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5/30/2008 8:00 PM Eastern

As cable operators increasingly try to crack the small to midsize business market, a number of telecommunications providers are trying to help them by managing the rollout of cablers’ voice services in smaller markets.

Companies including IPtimize, Momentum and SinglePipe Communications had their services on display May 18 to 20 at The Cable Show. SinglePipe announced a deal with Texas-based CMA Communications and IPtimize touted Mountain Zone Cable Systems as a new customer.

The idea is to help smaller cable firms add voice-over-Internet protocol service for business and residential customers atop existing cable-modem platforms, offering local and long-distance calling as well as integrating with existing back-office billing systems. The companies also provide 911 compliance and handle other regulatory paperwork.

Momentum, of Birmingham, Ala., says it lets cable companies in smaller markets offer businesses multiple phone lines with services such as auto attendant and music hold, using a customer’s existing switchboard and phones. It cites Yankee Group research that small to medium-size business customers want IP-based cost savings and that 58% of small businesses and 64% of medium businesses indicate that they would “prefer to buy data and voice solutions from the same vendor.”

Momentum and IPtimize, in particular, cite packages targeting cable firms’ business customers, while SinglePipe said it addresses residential customers and business firms.

Ron Pitcock, chairman and CEO of Denver-based IPtimize, previously co-founded a company called High Speed Access Corp. that, in the 1990s, helped cable firms in smaller markets offer cable modems.

Pitcock said smaller-market operators now need to add voice to stay competitive, and are similarly challenged to make the investment required to do it alone.

“There’s need out there at all these small systems for this service,” Pitcock said.

HSAC and others failed partly because of the upfront capital expense borne by the vendors, in exchange for a cut of the revenue. There also was a “built-in exit strategy” in that the cable operator eventually would take the business in-house, Pitcock said.

WHOLESALE MODEL

This time, Pitcock said, companies such as IPtimize are not paying for the home equipment needed to adapt cable-modem service to also accommodate voice. IPtimize is basically selling phone lines on a wholesale basis.

Also, the services provided, such as ongoing support, are not ones small-market cable companies are likely to take in-house, Pitcock said. “This time, the exit’s not there,” he said. “It’ll be longer lasting.”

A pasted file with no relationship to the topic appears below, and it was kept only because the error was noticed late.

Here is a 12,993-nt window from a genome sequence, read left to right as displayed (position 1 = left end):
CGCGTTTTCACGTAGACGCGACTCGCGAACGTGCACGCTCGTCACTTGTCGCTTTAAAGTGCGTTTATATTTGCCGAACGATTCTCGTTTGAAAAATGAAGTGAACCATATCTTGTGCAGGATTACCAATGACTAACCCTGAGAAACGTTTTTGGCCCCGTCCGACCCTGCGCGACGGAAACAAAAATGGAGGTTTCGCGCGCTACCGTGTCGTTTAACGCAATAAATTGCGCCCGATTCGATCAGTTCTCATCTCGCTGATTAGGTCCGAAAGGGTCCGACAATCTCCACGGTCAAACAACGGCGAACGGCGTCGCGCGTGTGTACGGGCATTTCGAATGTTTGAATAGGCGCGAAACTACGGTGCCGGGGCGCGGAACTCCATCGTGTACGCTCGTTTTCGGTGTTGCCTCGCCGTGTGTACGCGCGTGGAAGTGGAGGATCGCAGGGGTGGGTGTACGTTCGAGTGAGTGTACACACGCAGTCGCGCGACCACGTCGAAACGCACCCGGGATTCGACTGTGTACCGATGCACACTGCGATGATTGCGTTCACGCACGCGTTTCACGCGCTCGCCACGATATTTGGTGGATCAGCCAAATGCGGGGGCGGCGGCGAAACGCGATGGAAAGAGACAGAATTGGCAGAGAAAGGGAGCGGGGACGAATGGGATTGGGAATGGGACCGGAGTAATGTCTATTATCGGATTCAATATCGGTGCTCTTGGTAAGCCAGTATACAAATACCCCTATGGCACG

HSAC sold out to Paul Allen’s Vulcan Ventures for $81.1 million in 2002, becoming a rare dot-com flameout to exit with cash on the books.

Pitcock left before the company was sold but made money from being an early investor in HSAC, which went public in 1999 at about $13 per share and rose as high as $47.

He joined IPtimize about a year ago as a consultant, then reorganized and recapitalized the company under his leadership in February.

Pitcock said the business can be profitable at a small level and build gradually. An initial service rollout to Allen’s TV Cable Service employees and other “friendlies” in Morgan City, La., the week of the Cable Show went off with “not a hitch,” he said.

Allen’s TV president Greg Price said last week the technical test did go well, and his company is getting ready to start marketing a sub-$100 triple-play.

AT&T offers a triple-play in his markets, using DirecTV for video, and Price said he needed to add voice to compete.

PLENTY OF COMPETITION

He said Allen’s could have used other providers — for example, through the National Cable Television Cooperative’s preferred vendor arrangement with Net2Phone, which has long provided VoIP-hosting services to small MSOs. But a switch vendor steered him toward IPtimize.

“We had similar goals and intentions” as Pitcock’s firm in terms of branching out to serve smaller local business and residential customers, he said.

Pitcock said another IPtimize selling point is the ability to sell VoIP service to “off-network” customers, for businesses the cable company’s coax doesn’t reach.

In Prineville, Ore., Crestview Cable Communications launched VoIP using Momentum last September in two small markets with about 6,000 customers served from one headend, company president Roger Harris said.

The VoIP service has penetrated about 5% of 5,500 marketable customers, mostly homes, Harris said.

Crestview introduced cable-modem service using a third-party provider, ISP Channel. When it went out of business in 2001, Crestview got up to speed quickly on data provision, Harris said.

“The phone is a lot different than Internet,” he said, when asked if he foresaw Crestview taking the business in-house. “The switching and other interconnecting elements. I don’t foresee us getting out” of the Momentum relationship, he said.

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